The safe use of public and private transport needs to be considered includes varying hours, length of days, PPE required for travel including safe disposal of and changing facilities for clothes and welfare provision for cleaning/showering at the beginning and end of shift
7. Support for the mental health for all workers
Review stress risk assessments and take account of new work-stress factors – fear of catching COVID-19 at work or on commute, fear of infecting the family, increased anxiety due to the pandemic, grief in workers who have experienced bereavement from COVID-19 etc which will be exacerbated by returning to work. All workers and especially new workers must be provided with more support, supportive supervision and mentors. Training will need to be regularly reviewed.
8. Provide supportive occupational health services and health surveillance.
This should include access to health and medical surveillance, temperature and other observations. All COVID-19 sickness and deaths of workers need to be recorded by employers, reported to public health authorities as notifiable illness, reported to HSE under RIDDOR, and investigated to establish work-related causes. Immediate action must be taken in the workplace to protect workers and public where cases occur or start to rise locally. If cases are reported in workplaces, then there should be an automatic ‘stop’ work’ until the reasons for the rise are explained and action taken.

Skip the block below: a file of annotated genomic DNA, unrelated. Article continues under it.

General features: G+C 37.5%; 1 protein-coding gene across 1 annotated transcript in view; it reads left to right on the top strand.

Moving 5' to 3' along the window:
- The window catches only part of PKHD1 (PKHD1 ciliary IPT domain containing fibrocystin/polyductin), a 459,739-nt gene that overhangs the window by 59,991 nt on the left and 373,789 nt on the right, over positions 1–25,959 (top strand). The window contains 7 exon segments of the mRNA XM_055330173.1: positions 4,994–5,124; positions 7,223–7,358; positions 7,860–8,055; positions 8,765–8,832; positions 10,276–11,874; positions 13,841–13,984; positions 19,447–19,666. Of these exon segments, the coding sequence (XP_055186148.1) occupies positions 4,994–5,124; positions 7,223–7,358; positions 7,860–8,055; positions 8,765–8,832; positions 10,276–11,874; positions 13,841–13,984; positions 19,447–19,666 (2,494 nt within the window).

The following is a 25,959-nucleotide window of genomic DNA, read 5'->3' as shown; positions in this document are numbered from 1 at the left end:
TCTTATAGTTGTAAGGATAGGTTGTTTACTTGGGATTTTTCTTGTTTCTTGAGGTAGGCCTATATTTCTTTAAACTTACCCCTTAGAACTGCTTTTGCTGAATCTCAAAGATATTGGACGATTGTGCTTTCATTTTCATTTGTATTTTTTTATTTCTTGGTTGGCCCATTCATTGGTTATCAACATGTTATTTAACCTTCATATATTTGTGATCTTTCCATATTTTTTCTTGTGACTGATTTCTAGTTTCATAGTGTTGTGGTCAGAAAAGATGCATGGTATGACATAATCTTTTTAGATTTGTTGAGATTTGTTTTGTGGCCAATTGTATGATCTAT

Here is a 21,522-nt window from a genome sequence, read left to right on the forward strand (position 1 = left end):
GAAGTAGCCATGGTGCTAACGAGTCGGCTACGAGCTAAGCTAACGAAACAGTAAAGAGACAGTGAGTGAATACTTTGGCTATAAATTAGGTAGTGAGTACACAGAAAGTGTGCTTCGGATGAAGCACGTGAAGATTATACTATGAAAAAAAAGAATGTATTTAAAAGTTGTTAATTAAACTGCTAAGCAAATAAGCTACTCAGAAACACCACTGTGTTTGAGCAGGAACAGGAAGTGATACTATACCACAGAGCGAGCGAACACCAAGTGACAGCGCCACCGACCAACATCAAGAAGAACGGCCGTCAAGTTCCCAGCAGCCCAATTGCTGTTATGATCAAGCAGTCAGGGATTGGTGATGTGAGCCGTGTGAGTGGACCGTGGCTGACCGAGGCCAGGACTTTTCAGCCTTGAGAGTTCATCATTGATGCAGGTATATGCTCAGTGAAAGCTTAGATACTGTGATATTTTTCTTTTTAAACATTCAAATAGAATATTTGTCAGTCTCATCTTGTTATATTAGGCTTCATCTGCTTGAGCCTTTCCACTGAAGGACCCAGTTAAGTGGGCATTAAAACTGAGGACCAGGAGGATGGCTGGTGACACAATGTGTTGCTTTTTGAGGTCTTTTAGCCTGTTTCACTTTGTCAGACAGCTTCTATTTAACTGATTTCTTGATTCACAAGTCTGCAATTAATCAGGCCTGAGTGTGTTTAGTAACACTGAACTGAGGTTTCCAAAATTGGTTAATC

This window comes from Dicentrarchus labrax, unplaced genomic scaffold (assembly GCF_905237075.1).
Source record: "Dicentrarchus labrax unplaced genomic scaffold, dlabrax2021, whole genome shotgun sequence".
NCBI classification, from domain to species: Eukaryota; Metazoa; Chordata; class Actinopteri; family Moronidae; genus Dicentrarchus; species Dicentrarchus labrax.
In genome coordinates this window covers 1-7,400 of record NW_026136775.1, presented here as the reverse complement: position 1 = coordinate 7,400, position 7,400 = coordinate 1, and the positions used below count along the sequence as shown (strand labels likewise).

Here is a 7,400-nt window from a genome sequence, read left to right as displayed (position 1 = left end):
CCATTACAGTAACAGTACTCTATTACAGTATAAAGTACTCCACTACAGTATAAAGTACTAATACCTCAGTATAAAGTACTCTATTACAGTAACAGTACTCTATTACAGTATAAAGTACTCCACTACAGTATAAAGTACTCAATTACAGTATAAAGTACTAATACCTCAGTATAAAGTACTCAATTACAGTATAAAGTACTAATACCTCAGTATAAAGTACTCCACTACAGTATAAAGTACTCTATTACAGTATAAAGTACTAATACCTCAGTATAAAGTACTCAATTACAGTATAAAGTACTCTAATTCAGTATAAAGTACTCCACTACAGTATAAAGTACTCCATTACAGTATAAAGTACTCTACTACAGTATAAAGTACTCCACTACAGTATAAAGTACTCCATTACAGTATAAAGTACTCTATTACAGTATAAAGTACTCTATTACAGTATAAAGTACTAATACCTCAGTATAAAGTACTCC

9. Ensure no disciplinary consequence or detriment for taking sick/caring leave/self-isolation
10. Provide mental and physical disability/ill health support
Risks assessments must take account of workers with underlying conditions, including pregnancy. These and workers returning from sick leave will need reviews to support reasonable adjustments where necessary, including phased return to work.
11. Provide additional measures in higher risk essential workplaces to ensure the safety, health and welfare of workers in specific essential occupations arising from risk of COVID-19 exposure:
- Health Setting Workers – review of control measures to risks including sufficient quantities and precautionary approach to highest protective levels of PPE